The terrain is completely different - Killington is a dense east coast forest with really technical rocks, while Snow Summit in Big Bear is more open and arid, very fast too. It's also safe to say that the 2" of rain that fell during the USO at Killington is going to make the comparison of these two spots even more drastic! Big Bear holds a special spot in the history of mtb and in the 90's to early 2000's they had some world famous DH tracks. We're building a new DH track at Snow Summit this year that's going to put SoCal DH back on the map. We're even utilizing some old course sections. We're really excited to show the world.
We've been talking for years about hosting the USO on the west coast and it just worked out perfect this year. We were planning to host the event at Killington again, but they wound up pulling the trigger on a major construction project that was going to impact our venue. Working with the Alterra Mountain Company, we decided to move the event to Snow Summit. The resort has incredible history in the development of mountain biking and its proximity to L.A. and the coast is perfect. The staff at Snow Summit are very dedicated to the USO and we're beyond excited about their multi-year bike park development plan. The combination of geography, staff and common goals is going to be awesome.
In-N-Out vs. White Castle?
Ha ha ha....IN-N-OUT ALL DAY LONG! I never understood the obsession until I started spending a lot more time in California.
Last year Seamus Powell won the Pro Enduro (he’s riding Vittoria this year). Who are you betting on, to be on the Enduro podium?
I'd love to see Seamus on the top step again. I have to try to stay pretty neutral in my position though, since I'm kind of organizing the event you know.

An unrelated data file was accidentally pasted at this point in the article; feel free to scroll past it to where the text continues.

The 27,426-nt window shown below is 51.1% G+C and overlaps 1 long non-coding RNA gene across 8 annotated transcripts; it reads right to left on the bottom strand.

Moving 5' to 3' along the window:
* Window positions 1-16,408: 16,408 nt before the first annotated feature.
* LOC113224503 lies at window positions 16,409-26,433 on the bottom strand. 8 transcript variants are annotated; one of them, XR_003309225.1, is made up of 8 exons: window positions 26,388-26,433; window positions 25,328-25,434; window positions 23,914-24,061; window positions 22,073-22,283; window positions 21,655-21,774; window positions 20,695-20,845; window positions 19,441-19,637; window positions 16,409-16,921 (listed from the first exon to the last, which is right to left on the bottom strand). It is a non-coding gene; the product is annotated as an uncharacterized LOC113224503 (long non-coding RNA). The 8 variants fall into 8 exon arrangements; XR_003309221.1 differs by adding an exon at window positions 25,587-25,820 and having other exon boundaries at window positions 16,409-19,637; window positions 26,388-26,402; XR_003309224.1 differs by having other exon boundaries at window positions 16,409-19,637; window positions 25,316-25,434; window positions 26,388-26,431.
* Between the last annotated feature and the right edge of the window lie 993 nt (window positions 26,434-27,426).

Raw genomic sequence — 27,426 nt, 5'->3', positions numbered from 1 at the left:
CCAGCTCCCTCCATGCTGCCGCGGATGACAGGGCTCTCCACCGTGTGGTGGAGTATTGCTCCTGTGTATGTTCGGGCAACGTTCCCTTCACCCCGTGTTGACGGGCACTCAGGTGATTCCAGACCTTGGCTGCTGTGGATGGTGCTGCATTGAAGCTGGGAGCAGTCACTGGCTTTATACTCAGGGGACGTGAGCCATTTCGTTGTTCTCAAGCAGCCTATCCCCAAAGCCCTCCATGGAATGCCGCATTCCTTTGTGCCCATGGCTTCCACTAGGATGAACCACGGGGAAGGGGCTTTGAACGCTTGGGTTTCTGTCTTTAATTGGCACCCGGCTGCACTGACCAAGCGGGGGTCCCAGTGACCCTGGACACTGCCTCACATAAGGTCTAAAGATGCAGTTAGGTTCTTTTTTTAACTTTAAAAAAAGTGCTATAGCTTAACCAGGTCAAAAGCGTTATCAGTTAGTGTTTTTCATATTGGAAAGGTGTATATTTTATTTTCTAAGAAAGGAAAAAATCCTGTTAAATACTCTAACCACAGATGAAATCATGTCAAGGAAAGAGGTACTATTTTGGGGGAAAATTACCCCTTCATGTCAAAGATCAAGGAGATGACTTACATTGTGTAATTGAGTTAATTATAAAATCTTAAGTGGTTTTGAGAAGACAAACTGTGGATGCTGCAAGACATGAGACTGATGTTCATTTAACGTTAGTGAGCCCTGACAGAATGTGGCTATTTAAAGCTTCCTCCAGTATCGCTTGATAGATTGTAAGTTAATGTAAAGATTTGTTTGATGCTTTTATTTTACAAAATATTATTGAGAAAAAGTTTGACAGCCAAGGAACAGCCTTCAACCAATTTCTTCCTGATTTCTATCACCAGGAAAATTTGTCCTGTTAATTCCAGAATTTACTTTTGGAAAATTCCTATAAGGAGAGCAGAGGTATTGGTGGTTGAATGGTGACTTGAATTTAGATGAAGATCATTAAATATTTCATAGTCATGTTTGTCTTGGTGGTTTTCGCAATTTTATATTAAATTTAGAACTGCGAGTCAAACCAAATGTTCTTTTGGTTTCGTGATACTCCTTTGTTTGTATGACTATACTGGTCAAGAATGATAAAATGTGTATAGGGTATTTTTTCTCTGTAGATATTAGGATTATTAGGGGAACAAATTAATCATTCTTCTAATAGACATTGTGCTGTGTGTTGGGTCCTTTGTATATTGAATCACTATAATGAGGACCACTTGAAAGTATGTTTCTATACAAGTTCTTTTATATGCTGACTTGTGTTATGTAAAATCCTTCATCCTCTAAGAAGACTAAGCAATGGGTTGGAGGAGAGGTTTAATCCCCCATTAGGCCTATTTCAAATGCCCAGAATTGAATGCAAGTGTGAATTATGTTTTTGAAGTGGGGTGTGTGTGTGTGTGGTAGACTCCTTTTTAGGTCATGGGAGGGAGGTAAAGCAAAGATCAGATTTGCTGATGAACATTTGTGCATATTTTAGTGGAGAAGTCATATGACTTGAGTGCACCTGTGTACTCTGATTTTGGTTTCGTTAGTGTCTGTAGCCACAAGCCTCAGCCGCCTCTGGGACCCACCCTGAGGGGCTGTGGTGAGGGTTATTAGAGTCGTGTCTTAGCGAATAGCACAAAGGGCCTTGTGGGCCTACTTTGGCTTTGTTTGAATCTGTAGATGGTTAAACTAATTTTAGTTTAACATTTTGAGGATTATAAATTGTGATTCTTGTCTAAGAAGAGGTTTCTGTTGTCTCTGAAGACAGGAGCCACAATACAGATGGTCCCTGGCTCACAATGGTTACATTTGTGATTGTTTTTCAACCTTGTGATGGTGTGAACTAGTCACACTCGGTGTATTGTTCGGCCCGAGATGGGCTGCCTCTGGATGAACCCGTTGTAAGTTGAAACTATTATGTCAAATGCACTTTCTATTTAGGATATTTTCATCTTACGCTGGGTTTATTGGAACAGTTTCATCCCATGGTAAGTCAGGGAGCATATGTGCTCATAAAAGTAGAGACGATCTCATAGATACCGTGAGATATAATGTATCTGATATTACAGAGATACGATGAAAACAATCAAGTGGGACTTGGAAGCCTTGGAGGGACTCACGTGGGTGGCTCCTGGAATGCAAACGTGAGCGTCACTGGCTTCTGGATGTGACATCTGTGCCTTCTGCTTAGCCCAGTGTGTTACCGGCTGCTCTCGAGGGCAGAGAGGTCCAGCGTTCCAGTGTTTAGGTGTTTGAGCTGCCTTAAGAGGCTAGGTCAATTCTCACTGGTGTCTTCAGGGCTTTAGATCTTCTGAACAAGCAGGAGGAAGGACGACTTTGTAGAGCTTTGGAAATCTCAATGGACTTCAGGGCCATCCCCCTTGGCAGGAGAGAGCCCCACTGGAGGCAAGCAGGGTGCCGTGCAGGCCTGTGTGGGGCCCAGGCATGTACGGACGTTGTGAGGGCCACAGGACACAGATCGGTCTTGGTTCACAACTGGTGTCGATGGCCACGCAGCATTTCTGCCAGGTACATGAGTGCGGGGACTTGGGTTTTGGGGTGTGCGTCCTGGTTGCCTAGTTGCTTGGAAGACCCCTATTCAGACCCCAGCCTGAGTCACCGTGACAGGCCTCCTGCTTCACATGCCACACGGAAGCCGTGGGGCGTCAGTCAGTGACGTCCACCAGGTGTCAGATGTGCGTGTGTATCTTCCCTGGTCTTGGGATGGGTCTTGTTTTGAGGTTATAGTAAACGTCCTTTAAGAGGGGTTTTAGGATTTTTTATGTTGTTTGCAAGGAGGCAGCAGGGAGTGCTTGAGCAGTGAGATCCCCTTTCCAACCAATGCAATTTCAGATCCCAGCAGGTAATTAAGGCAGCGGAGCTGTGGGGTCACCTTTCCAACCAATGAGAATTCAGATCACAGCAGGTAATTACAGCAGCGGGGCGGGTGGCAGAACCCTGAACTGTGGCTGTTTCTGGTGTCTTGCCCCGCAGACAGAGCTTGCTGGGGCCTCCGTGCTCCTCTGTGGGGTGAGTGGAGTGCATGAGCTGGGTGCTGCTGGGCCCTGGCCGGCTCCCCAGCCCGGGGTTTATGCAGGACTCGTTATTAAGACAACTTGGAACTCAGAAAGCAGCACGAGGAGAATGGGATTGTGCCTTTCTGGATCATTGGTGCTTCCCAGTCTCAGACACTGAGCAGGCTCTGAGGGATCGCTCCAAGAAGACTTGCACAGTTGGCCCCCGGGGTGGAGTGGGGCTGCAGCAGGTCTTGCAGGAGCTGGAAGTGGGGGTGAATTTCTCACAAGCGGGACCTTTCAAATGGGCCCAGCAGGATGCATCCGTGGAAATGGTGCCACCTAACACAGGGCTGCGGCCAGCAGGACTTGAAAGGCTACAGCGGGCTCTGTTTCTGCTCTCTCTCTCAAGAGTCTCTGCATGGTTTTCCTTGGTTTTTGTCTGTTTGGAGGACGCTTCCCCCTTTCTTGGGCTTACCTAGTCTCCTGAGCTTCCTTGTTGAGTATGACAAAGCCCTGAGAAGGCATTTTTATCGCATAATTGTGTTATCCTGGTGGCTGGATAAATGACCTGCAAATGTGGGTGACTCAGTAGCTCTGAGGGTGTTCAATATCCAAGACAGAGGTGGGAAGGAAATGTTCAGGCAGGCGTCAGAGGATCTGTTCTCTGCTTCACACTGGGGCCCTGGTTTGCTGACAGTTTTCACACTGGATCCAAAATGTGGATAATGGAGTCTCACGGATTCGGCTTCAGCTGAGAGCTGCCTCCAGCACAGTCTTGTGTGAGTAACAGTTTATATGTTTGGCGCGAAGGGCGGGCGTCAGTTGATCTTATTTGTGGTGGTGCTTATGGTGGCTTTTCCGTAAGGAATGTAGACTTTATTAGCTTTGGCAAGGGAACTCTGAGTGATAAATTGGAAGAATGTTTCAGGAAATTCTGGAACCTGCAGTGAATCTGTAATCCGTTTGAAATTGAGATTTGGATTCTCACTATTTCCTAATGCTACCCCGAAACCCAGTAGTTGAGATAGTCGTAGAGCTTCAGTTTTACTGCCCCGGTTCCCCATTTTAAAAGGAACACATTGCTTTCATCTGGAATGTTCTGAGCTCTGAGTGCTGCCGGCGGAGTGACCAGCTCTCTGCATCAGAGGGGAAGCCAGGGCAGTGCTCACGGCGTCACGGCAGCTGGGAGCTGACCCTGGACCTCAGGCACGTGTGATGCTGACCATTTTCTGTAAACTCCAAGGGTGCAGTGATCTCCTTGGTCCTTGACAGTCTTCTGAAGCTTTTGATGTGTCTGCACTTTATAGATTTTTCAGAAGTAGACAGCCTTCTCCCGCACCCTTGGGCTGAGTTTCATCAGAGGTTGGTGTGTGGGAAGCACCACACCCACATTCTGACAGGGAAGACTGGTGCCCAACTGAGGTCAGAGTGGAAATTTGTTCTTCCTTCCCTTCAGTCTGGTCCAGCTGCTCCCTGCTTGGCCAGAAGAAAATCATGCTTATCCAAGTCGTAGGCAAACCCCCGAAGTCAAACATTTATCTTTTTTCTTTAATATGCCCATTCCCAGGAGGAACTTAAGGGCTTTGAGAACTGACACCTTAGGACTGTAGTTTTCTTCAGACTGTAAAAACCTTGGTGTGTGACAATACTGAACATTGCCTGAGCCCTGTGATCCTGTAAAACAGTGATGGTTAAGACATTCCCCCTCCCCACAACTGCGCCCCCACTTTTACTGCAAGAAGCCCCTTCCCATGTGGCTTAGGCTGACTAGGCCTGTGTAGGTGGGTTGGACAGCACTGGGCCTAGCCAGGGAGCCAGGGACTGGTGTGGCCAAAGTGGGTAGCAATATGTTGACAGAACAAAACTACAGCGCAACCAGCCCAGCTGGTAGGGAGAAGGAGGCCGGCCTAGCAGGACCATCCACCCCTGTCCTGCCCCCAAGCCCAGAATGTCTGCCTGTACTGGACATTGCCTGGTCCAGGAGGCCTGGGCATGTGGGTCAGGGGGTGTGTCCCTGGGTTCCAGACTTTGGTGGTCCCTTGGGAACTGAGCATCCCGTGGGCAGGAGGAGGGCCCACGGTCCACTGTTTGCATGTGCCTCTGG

How many hours of work have you put into this event? What’s the most time consuming part?
Oh man...I'm scared to answer that question! It's such a passion that I probably don't even realize how much I work. Maybe you should ask my wife (or maybe that's a bad idea ha ha!) I'm not sure what is the most time consuming part, but I tend to spend a lot of time on the phone just communicating and aligning all the players and components. The work load is a mix of marketing, planning, and some long days on the mountain. We've grown the event a lot in the past three years and like any business, that takes a lot of dedication. We're thankful for the help we've received from the team at Fox Racing this year - moving the event across the country is no small task!
Vittoria rider Jason Memmelaar, has been to all of the US Open Events. Do you see a lot of others returning?
Jason is such a great guy. As far as we know, he and George Ryan are the only riders to be at every event since 2003. The only caveat is that one year in the mid-2000's George broke his arm and didn't make it to the finals. We definitely see a lot of returning riders though. We want racers to have a good time and take home a memorable experience at the end of the day. Racing the US Open is a little different than most other events on their calendar. For one, we try to give amateur racers the chance to rub elbows with the pro's. Also, now-a-days it's interesting because we're seeing some older competitors come back to race. I think that the family aspect and the overall development of our sport attribute to that.